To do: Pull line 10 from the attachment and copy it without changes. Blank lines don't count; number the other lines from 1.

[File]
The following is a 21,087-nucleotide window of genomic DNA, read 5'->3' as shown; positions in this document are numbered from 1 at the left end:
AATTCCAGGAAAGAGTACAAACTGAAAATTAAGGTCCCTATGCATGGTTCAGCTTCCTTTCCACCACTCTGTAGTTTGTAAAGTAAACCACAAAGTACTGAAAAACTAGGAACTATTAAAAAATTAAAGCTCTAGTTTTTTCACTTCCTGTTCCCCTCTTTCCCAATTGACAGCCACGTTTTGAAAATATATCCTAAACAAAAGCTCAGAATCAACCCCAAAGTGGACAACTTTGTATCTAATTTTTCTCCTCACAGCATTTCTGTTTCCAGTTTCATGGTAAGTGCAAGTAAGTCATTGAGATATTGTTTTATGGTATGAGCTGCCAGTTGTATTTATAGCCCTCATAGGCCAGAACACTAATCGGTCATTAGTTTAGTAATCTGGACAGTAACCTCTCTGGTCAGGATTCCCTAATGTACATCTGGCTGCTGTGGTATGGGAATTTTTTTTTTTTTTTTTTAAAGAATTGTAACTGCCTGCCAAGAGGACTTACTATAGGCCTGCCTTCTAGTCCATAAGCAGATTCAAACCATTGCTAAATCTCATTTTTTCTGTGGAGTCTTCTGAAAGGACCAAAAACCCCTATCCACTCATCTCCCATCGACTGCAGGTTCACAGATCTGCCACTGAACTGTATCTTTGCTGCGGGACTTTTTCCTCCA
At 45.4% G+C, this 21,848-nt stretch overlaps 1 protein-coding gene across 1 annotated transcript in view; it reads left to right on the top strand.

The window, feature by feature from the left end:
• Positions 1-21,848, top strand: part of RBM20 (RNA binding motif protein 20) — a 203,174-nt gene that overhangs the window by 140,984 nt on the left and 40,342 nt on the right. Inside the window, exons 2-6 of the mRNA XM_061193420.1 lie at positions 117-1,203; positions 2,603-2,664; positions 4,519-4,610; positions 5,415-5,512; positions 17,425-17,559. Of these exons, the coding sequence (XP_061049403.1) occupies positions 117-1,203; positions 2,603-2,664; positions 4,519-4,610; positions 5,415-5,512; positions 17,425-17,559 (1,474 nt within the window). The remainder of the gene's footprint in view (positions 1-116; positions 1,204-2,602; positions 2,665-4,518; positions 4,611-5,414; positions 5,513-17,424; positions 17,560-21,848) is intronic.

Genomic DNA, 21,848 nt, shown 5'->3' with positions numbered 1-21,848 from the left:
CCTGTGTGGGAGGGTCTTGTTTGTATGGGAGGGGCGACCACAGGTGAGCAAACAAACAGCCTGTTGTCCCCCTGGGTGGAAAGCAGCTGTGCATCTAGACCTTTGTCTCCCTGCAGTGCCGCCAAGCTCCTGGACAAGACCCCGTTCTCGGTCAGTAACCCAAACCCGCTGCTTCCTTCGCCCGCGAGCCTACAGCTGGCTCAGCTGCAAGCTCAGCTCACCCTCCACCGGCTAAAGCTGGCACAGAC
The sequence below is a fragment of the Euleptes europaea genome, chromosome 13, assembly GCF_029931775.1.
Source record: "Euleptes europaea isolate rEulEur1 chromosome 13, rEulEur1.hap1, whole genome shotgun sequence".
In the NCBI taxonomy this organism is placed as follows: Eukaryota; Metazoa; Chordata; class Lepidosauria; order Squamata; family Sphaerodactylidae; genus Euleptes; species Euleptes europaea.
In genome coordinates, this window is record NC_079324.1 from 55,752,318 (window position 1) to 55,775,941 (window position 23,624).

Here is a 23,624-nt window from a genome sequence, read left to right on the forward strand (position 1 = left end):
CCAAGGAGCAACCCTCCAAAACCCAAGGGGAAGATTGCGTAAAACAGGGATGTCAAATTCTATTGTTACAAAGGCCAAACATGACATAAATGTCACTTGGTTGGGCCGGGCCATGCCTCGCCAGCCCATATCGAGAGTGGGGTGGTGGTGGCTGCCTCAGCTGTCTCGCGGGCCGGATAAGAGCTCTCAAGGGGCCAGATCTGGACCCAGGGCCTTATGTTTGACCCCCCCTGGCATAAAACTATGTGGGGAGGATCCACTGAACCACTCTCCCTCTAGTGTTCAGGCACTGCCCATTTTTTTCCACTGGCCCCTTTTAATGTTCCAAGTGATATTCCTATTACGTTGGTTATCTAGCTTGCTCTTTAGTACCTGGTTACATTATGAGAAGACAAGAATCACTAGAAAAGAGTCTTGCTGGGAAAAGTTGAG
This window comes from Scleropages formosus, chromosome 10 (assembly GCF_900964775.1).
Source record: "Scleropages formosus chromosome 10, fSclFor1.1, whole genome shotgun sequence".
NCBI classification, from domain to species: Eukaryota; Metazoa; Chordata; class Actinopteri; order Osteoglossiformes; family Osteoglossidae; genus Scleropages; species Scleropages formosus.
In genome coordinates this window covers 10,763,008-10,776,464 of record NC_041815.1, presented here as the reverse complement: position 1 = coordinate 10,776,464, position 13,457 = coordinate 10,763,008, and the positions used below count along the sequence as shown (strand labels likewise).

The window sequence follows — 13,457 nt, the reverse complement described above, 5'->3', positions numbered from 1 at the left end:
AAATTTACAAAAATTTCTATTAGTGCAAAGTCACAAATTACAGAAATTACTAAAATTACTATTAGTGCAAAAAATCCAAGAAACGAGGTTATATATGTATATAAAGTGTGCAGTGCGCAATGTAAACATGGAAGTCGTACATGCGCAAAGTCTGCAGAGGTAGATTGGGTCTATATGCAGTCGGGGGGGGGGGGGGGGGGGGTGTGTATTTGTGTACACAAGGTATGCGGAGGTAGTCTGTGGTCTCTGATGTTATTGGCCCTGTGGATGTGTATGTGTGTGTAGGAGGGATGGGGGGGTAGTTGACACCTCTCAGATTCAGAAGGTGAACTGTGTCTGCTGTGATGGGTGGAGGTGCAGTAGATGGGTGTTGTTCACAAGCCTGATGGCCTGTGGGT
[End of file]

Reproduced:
In the NCBI taxonomy this organism is placed as follows: Eukaryota; Metazoa; Chordata; class Lepidosauria; order Squamata; family Sphaerodactylidae; genus Euleptes; species Euleptes europaea.